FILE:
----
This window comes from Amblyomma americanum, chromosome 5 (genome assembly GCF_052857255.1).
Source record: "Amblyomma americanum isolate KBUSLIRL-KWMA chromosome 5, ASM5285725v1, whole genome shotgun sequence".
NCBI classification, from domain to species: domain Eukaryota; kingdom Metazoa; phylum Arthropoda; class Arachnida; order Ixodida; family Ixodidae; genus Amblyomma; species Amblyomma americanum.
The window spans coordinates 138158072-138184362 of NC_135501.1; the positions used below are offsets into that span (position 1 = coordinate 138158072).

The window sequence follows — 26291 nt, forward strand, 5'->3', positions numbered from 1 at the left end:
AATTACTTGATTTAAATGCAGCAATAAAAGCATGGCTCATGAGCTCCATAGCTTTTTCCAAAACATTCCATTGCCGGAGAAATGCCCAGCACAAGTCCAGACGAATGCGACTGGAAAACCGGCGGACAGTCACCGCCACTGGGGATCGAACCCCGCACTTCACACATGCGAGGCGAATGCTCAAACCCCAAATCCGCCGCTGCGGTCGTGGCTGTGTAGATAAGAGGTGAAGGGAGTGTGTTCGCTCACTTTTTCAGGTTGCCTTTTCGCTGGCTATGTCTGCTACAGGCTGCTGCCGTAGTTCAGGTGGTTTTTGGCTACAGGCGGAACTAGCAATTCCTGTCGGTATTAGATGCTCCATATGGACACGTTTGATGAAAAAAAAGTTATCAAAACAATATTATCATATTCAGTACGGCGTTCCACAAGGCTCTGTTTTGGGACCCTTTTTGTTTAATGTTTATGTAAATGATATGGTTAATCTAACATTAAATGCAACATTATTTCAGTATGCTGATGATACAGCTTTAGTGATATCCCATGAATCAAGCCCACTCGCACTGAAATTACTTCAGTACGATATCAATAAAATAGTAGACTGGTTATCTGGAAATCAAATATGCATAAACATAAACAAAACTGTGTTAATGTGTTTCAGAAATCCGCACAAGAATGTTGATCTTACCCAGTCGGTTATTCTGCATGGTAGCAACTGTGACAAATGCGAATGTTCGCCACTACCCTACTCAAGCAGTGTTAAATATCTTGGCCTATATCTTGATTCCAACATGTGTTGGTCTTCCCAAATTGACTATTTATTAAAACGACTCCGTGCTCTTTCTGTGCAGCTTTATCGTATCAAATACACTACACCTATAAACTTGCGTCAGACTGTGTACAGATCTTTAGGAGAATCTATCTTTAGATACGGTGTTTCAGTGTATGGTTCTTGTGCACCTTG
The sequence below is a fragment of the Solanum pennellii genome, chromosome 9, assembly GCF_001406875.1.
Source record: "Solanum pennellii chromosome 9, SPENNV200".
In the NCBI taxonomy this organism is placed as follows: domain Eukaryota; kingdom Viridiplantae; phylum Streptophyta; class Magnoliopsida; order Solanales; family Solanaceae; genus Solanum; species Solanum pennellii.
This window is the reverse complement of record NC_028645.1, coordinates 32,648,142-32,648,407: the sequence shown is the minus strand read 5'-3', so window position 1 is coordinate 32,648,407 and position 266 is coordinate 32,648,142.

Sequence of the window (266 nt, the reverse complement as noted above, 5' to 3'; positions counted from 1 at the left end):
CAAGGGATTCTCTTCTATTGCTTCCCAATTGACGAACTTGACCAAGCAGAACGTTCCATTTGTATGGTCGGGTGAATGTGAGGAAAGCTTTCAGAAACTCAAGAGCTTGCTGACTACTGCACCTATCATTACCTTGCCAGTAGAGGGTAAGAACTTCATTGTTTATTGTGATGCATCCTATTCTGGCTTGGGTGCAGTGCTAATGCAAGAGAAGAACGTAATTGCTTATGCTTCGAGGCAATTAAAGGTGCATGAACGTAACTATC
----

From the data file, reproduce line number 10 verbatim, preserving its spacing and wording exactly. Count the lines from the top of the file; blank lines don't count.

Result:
This window is the reverse complement of record NC_028645.1, coordinates 32,648,142-32,648,407: the sequence shown is the minus strand read 5'-3', so window position 1 is coordinate 32,648,407 and position 266 is coordinate 32,648,142.